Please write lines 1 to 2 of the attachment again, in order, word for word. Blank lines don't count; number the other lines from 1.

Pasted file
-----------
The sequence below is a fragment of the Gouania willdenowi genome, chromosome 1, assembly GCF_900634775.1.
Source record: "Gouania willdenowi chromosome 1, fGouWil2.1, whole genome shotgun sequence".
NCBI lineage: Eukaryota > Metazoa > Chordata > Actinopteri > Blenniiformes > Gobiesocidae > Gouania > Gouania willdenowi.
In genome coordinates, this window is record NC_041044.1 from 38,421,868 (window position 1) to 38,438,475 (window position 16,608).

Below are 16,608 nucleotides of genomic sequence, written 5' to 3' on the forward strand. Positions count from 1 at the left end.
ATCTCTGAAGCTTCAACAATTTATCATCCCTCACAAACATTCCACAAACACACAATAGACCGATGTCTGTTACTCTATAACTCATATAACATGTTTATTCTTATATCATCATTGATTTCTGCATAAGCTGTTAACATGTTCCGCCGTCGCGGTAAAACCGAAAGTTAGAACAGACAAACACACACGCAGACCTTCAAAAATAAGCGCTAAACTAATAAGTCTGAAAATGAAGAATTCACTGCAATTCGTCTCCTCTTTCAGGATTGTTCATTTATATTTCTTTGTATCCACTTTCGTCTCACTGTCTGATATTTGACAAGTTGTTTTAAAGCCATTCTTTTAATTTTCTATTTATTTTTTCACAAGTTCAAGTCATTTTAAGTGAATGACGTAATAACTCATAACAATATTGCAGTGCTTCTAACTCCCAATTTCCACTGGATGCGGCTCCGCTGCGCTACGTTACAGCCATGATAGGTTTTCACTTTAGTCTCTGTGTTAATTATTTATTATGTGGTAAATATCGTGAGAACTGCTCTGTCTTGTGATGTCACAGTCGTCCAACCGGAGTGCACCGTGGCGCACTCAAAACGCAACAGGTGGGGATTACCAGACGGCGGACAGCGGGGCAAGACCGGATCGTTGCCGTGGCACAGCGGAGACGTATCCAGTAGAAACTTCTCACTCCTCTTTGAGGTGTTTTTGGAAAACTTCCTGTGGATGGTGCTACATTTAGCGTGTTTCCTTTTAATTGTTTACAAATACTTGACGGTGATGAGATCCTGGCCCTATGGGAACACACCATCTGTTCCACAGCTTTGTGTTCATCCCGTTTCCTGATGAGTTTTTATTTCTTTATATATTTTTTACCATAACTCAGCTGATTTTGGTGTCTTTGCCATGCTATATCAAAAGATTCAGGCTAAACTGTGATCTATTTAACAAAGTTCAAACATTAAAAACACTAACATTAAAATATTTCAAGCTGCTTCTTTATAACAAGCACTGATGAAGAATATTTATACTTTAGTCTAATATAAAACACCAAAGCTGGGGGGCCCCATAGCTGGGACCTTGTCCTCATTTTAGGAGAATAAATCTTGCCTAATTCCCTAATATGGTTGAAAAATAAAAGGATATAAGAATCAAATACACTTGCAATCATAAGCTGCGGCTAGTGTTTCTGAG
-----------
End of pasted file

The sequence below is a fragment of the Gouania willdenowi genome, chromosome 1, assembly GCF_900634775.1.
Source record: "Gouania willdenowi chromosome 1, fGouWil2.1, whole genome shotgun sequence".